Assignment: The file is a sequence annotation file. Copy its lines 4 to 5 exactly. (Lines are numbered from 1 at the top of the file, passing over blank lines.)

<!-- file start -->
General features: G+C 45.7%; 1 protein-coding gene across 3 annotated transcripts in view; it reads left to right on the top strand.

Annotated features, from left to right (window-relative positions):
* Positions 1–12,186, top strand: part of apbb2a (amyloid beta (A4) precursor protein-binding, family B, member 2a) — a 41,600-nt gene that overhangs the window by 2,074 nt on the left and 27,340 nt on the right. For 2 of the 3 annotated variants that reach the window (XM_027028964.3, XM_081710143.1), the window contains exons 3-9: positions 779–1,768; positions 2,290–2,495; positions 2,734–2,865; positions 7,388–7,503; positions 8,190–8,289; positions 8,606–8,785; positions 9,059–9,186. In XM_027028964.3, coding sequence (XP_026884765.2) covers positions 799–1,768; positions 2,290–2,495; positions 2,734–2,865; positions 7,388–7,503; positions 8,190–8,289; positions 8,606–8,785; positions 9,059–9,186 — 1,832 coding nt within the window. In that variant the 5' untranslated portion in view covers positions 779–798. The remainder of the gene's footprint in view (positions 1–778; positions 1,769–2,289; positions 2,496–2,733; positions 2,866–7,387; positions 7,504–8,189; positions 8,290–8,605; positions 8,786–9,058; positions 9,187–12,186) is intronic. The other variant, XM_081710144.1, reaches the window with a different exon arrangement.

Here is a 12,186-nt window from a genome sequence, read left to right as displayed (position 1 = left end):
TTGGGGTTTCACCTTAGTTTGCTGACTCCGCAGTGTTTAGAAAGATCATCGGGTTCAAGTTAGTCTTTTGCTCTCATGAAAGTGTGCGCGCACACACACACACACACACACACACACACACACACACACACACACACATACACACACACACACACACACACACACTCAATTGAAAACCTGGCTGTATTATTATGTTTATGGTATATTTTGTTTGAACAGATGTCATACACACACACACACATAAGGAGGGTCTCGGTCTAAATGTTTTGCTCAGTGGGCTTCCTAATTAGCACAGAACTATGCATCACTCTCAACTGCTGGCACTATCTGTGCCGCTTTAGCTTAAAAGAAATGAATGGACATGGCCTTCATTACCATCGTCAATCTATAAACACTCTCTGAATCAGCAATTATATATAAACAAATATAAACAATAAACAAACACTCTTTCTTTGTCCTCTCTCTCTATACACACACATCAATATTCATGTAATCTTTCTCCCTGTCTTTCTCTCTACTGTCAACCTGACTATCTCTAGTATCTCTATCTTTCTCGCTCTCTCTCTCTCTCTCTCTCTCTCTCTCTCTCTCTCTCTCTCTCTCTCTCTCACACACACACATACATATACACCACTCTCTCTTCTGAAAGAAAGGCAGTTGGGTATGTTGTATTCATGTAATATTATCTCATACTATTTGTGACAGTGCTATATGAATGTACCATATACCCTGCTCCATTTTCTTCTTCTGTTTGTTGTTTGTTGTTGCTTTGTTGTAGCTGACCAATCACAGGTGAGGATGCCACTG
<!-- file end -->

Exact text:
Here is a 12,186-nt window from a genome sequence, read left to right as displayed (position 1 = left end):
TTGGGGTTTCACCTTAGTTTGCTGACTCCGCAGTGTTTAGAAAGATCATCGGGTTCAAGTTAGTCTTTTGCTCTCATGAAAGTGTGCGCGCACACACACACACACACACACACACACACACACACACACACACACACATACACACACACACACACACACACACACTCAATTGAAAACCTGGCTGTATTATTATGTTTATGGTATATTTTGTTTGAACAGATGTCATACACACACACACACATAAGGAGGGTCTCGGTCTAAATGTTTTGCTCAGTGGGCTTCCTAATTAGCACAGAACTATGCATCACTCTCAACTGCTGGCACTATCTGTGCCGCTTTAGCTTAAAAGAAATGAATGGACATGGCCTTCATTACCATCGTCAATCTATAAACACTCTCTGAATCAGCAATTATATATAAACAAATATAAACAATAAACAAACACTCTTTCTTTGTCCTCTCTCTCTATACACACACATCAATATTCATGTAATCTTTCTCCCTGTCTTTCTCTCTACTGTCAACCTGACTATCTCTAGTATCTCTATCTTTCTCGCTCTCTCTCTCTCTCTCTCTCTCTCTCTCTCTCTCTCTCTCTCTCTCTCTCTCACACACACACATACATATACACCACTCTCTCTTCTGAAAGAAAGGCAGTTGGGTATGTTGTATTCATGTAATATTATCTCATACTATTTGTGACAGTGCTATATGAATGTACCATATACCCTGCTCCATTTTCTTCTTCTGTTTGTTGTTTGTTGTTGCTTTGTTGTAGCTGACCAATCACAGGTGAGGATGCCACTG